As in the case of the systemsof Figs.- 3, 6 and 7,- the movements of the camera and the screen and loudspeaker of Fig. 11 would be controlled by the motion picture projector 76, except in the event that the controls are assumedby a record, or records, connectedat terminals 74, or by manual controls 75. For the latter purpose dolly 64 of the projector is powered by a motor M which is, as in all of the other instances, represented symbolically because, as was-explained in connection with Figs. 8 and 9, as many movements as may be re-' quired may be controlled by separate motors.-
As in the system of Fig. 11, a screen 62 (Fig; 1 2) is shown to be suspended from a dolly 70 movable by a motor M on tracks 71, and, as before, a microphone 72, is also attached to the same dolly. ever, a second loudspeaker 78 is attached to the dolly 70 so as to move with it. Thus speaker 78 will always move in alignment with screen 62, whereas speaker 65 may be independently movable to produce any desired additional sound effects, as for example if an additional source of sound is required to move or be displaced with respect tothe image on the screen. Additional loudspeakers of which the movements are likewise remotely controlled, either manually or by signals from records, or in response to servo-mechanism, may obviously be provided in any of the systems herein specifically de scribed.
It has already been mentioned that in many respects the present invention is as readily applicable to television apparatus and projection systems as to strictly photo graphic apparatus and projection systems; The television system of Fig. 13 will be seen to correspond fundamentally to many of the preceding figures, especially insofar as the interconnection and intercontrol of movements is concerned. More especially, the system of Fig. 13 is really a modification of that of Fig. 12.
Fig. 13 illustrates a television camera 118 mountedon a dolly 119 which, in turn, is drivenby a motor M. It is assumed that a suitable te evision transmitter is associated with camera 118. This camera may be assumed to beemployed in a television studio, and, therefore, to include a microphone 120 also supported on dolly 119. An actor 121 is represented as standing in front of a background screen 122 which, like the background screens previously described, is also supported on a dolly 123 which is driven by a motor M. This screen may comprise painted scenery or preferably be of the type In this case, howprojector 124 are shown also mounted on a dolly 125. This dolly carries a loudspeaker 129 and thus moves with dolly 125 which is driven by motor M. On this dolly a seat 134 is represented to indicate that an observer may be transported on the dolly so that he will always face in the direction in which the pictures are projected. He may have at his side a control box, like 75 of Fig. 12, with which remotely to move the camera, projector and screen.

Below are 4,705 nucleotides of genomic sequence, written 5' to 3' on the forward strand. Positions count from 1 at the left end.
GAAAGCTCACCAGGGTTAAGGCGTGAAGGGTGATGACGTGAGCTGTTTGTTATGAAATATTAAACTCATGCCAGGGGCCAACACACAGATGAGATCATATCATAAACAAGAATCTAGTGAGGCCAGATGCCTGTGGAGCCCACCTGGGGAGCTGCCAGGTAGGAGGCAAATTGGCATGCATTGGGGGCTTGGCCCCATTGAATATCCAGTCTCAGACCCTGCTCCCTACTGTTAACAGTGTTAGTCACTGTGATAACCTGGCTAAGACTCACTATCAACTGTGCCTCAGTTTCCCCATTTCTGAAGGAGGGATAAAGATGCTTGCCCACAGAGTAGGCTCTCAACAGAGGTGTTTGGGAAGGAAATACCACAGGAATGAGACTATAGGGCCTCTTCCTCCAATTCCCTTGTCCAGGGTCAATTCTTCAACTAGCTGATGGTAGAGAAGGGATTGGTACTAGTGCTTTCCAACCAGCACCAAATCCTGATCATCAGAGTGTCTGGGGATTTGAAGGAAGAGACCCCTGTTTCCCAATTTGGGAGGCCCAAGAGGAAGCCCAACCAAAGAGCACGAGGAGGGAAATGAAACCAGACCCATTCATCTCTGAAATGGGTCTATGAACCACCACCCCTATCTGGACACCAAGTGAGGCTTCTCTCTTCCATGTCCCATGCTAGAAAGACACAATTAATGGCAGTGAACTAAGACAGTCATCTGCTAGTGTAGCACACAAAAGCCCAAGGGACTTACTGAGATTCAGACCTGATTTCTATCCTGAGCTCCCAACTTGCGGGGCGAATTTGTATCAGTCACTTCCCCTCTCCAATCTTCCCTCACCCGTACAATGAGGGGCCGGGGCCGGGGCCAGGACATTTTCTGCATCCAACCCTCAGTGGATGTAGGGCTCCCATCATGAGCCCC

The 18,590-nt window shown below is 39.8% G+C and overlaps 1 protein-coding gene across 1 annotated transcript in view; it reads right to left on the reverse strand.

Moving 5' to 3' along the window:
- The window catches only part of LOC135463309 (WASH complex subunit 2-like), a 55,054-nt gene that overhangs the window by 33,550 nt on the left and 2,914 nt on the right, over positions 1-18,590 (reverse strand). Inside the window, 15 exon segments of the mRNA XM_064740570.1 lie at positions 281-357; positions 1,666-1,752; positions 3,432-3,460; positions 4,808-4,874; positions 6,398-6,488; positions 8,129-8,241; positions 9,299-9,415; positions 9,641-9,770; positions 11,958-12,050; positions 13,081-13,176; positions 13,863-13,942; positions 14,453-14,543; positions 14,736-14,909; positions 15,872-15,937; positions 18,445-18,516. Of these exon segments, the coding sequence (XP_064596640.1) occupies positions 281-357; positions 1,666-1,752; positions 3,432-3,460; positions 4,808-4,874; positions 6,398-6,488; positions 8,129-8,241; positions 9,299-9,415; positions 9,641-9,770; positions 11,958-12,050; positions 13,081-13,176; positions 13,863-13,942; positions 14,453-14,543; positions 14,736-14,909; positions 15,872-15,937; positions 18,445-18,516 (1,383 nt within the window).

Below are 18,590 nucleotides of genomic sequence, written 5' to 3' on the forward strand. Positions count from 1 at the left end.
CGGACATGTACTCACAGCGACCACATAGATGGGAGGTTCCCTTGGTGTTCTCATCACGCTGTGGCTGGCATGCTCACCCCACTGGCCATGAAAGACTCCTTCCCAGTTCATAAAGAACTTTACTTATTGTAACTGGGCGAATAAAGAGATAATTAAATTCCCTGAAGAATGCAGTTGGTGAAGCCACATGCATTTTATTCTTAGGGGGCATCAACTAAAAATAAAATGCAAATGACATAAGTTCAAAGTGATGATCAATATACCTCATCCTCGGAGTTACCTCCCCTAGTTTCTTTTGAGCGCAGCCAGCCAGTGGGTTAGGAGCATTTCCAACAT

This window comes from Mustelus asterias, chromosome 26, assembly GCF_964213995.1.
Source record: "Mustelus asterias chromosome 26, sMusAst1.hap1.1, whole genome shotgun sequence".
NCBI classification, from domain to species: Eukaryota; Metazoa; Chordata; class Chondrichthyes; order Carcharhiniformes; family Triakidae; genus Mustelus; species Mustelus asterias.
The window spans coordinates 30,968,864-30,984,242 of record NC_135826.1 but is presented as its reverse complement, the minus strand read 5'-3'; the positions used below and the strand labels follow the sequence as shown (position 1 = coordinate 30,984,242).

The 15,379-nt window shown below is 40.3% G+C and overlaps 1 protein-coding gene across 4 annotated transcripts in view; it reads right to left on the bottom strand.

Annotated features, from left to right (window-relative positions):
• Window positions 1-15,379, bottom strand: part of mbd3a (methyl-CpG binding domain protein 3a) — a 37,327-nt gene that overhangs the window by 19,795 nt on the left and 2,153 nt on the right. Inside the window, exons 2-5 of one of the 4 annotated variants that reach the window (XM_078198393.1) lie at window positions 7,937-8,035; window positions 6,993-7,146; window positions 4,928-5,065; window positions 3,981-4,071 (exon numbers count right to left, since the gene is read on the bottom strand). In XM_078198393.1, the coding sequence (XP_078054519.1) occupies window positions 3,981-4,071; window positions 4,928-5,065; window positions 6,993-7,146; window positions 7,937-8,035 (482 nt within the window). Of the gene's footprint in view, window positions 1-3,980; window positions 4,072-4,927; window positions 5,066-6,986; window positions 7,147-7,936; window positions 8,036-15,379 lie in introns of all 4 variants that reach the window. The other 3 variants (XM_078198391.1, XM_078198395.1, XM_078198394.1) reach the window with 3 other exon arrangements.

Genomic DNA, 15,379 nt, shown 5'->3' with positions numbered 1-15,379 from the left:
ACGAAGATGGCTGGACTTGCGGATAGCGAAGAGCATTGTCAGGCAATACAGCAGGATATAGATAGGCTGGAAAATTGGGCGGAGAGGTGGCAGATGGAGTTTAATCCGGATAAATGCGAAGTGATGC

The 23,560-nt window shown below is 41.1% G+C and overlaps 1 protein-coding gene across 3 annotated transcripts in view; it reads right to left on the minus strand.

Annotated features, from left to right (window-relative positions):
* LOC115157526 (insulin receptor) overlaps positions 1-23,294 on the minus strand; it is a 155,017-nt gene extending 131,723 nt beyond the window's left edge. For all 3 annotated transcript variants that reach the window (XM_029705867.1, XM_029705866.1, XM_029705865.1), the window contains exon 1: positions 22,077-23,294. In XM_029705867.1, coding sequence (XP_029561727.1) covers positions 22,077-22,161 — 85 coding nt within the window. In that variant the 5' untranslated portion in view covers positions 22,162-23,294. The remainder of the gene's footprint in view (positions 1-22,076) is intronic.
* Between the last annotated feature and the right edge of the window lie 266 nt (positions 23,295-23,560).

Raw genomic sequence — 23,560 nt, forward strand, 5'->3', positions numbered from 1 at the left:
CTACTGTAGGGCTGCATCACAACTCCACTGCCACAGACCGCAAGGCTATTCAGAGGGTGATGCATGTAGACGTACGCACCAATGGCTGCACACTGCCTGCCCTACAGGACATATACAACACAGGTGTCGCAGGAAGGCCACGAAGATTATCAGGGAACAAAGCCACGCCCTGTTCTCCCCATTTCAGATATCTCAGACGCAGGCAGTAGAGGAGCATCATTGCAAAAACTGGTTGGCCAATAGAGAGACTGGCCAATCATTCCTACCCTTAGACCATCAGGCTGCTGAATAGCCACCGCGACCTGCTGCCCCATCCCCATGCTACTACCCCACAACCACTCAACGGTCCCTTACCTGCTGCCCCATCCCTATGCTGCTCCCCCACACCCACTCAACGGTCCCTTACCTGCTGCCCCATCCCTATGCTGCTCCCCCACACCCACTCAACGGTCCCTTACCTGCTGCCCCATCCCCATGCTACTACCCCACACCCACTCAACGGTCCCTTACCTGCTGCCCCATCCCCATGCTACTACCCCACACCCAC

If receiver and projector 124 are of the common type employed in homes, the reproduced images Will appear on the projection surface or face of tube 126. However, if large screen projection be desired, tube 126 will be of the projection type, and in this case a screen 127 will be required. This screen may, as before, be mounted on motor driven dolly 128, as shown. A second loudspeaker 132 is mounted on this dolly and may be used in the place of speaker 129 in connection with pictures projected on screen 127. The type of movements represented in Fig; 13. are solely illustrative, it being understood that any or all of the movements and the control thereof'already described in connection with motion picture systems can be employed in connection with a television system.
The interconnections between the transmitting and receiving portions of the system of Fig. 13 are represented in block diagram form. The block 130 is labeled to indicate that in accordance with current practice the transmission of television and accompanying sound signals may alternatively be by radio or wire, the choice being one of convenience and in either event not being a part of the present invention. The interconnections between the four motors M represented in Fig. 13 is shown to comprise a servo-mechanism such as any of those heretofore referred to. However, in this instance it is to be understood that the actual interconnections may be either by wire or by an equivalent radio link in a manner known in the radio communications and control art, depending largely upon the distance between the transmitting and receiving equipment.